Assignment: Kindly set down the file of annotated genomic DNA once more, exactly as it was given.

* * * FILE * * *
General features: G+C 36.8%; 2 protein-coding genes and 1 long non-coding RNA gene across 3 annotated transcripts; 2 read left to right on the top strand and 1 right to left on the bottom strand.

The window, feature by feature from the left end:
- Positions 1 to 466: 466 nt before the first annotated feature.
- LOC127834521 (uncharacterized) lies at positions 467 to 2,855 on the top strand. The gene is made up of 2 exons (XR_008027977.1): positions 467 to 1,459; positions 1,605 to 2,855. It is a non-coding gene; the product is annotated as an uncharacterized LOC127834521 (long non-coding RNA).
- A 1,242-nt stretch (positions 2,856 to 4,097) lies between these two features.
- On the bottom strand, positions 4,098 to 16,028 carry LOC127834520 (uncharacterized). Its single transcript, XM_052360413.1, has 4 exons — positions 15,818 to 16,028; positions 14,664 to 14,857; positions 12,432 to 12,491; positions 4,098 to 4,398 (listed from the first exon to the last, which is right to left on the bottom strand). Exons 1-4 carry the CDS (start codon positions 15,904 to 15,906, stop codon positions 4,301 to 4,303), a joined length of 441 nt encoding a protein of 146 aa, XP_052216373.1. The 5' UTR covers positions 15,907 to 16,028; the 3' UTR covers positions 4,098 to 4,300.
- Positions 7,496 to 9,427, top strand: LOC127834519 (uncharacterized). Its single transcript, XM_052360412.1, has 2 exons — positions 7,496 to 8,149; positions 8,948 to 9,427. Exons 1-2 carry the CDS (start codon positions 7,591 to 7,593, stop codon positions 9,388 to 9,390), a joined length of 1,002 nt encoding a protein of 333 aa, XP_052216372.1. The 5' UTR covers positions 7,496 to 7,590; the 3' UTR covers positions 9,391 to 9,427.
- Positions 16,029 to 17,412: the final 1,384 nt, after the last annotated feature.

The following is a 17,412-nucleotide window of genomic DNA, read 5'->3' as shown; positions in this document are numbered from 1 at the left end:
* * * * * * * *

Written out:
General features: G+C 36.8%; 2 protein-coding genes and 1 long non-coding RNA gene across 3 annotated transcripts; 2 read left to right on the top strand and 1 right to left on the bottom strand.

The window, feature by feature from the left end:
- Positions 1 to 466: 466 nt before the first annotated feature.
- LOC127834521 (uncharacterized) lies at positions 467 to 2,855 on the top strand. The gene is made up of 2 exons (XR_008027977.1): positions 467 to 1,459; positions 1,605 to 2,855. It is a non-coding gene; the product is annotated as an uncharacterized LOC127834521 (long non-coding RNA).
- A 1,242-nt stretch (positions 2,856 to 4,097) lies between these two features.
- On the bottom strand, positions 4,098 to 16,028 carry LOC127834520 (uncharacterized). Its single transcript, XM_052360413.1, has 4 exons — positions 15,818 to 16,028; positions 14,664 to 14,857; positions 12,432 to 12,491; positions 4,098 to 4,398 (listed from the first exon to the last, which is right to left on the bottom strand). Exons 1-4 carry the CDS (start codon positions 15,904 to 15,906, stop codon positions 4,301 to 4,303), a joined length of 441 nt encoding a protein of 146 aa, XP_052216373.1. The 5' UTR covers positions 15,907 to 16,028; the 3' UTR covers positions 4,098 to 4,300.
- Positions 7,496 to 9,427, top strand: LOC127834519 (uncharacterized). Its single transcript, XM_052360412.1, has 2 exons — positions 7,496 to 8,149; positions 8,948 to 9,427. Exons 1-2 carry the CDS (start codon positions 7,591 to 7,593, stop codon positions 9,388 to 9,390), a joined length of 1,002 nt encoding a protein of 333 aa, XP_052216372.1. The 5' UTR covers positions 7,496 to 7,590; the 3' UTR covers positions 9,391 to 9,427.
- Positions 16,029 to 17,412: the final 1,384 nt, after the last annotated feature.

The following is a 17,412-nucleotide window of genomic DNA, read 5'->3' as shown; positions in this document are numbered from 1 at the left end: